Suggestions for Master thesis in Ethology
Thesis suggestions with Per Jensen, Dominic Wright, Hanne Løvlie
The project suggestions should be viewed as fields of interest – within each field, there are a number of possible projects, so the details should be resolved later during discussion with the supervisor.
1. Early experience and perinatal stress in chickens – effect on behaviour
Environmental challenges early in life have been shown to affect the individual in both short and long term. It has also been shown that this effect may not only be limited to the individuals exposed to it, but also may affect their offspring. We have shown that chicken parents living under stressful conditions can prepare their offspring (before they are even hatched!) for living under the same stress, by changing their behaviour. In an ongoing experiment, we investigate effects in different time perspectives from ethological and animal welfare, as well as evolutionary and genetic perspectives. We will integrate this with physiological measurements of various steroid hormones, both in plasma and eggs. This is a project that is highly flexible to the student’s preference. Whether you are interested in how animals cope with different environments and how this affects their behaviour, how prenatal stress might play a part in evolution and domestication, or just want to go into molecular details regarding genetic mechanism underlying our findings, this could be a project for you. Remember, the first does not exclude the other. After years of experience in both the behavioural as well as the genetic field, our research group can provide you with the help you need even though it is your first time in the lab or if you never have touched a feather before.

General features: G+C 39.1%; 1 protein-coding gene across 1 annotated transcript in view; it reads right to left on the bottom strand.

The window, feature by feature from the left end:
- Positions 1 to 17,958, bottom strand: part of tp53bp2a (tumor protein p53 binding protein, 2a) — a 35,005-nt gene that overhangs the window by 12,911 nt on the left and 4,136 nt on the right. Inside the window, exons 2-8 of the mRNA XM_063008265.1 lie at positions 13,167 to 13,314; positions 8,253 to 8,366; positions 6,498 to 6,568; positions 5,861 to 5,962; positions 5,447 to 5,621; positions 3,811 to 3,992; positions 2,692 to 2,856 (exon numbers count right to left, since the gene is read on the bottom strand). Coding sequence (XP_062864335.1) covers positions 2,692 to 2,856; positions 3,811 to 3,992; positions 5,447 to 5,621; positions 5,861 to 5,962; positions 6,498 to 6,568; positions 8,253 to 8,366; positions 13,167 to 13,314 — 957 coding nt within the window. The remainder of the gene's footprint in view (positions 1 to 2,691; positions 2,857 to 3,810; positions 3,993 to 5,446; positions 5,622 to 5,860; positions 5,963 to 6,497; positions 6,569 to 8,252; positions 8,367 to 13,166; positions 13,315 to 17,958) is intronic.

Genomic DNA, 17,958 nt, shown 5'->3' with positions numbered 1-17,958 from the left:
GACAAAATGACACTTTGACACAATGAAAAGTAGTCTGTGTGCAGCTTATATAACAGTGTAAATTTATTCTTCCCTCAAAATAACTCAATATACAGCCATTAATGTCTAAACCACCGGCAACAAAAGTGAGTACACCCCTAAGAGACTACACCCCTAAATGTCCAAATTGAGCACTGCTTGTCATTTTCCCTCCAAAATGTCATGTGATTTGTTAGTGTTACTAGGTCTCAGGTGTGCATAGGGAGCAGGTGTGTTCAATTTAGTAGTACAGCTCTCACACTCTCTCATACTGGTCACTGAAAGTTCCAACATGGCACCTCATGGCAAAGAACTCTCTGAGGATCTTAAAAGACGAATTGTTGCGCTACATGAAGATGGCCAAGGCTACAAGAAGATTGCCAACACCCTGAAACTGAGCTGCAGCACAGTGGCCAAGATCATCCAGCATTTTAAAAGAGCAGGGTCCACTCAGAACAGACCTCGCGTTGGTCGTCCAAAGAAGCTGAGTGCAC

2. Domestication in the chicken house
Domestication causes rapid evolutionary changes in behaviour, physiology and morphology. In an ongoing experiment, the wild ancestor of all domesticated chickens, the red junglefowl, is selected for tameness over at least five generations. During this time we will record correlated responses in other, non-selected behaviour, in gene expression, and in any other biological traits that may be of relevance. In this project, you will investigate early responses (4th generation) to the selection, and the thesis will consist of measuring different aspects of behaviour in parents and offspring. You have the chance of witnessing with your own eyes and senses how animals may once have started to change when they associated with humans for the first time thousands of years ago!
3. In search of domestication genes
Behaviour is a product of interactions between genes and environment, but which are the crucial genes? We have identified a number of highly interesting loci and genes, which may have been the target of early selection during domestication. Mostly, the exact phenotypes caused by the genes are unknown, in particular in relation to behaviour. In this project, you will be involved in large scale phenotyping of chickens for specific behaviours. The primary target of interest at present is the TSHR-gene, where almost all domesticated birds are homozygous for a mutation which is rare in the wild red junglefowl. Another important gene of the same kind is ADRA2c, coding for an adrenoreceptor thought to be involved in stress regulation. An RNA expression analysis could also be involved if desired. This project therefore gives the opportunity to work with all aspects of a genetic analysis, from breeding of animals, via behaviour phenotyping to statistical analysis. There is an extremely strong chance for rapid publications arising from this project, which the candidate will also be involved in.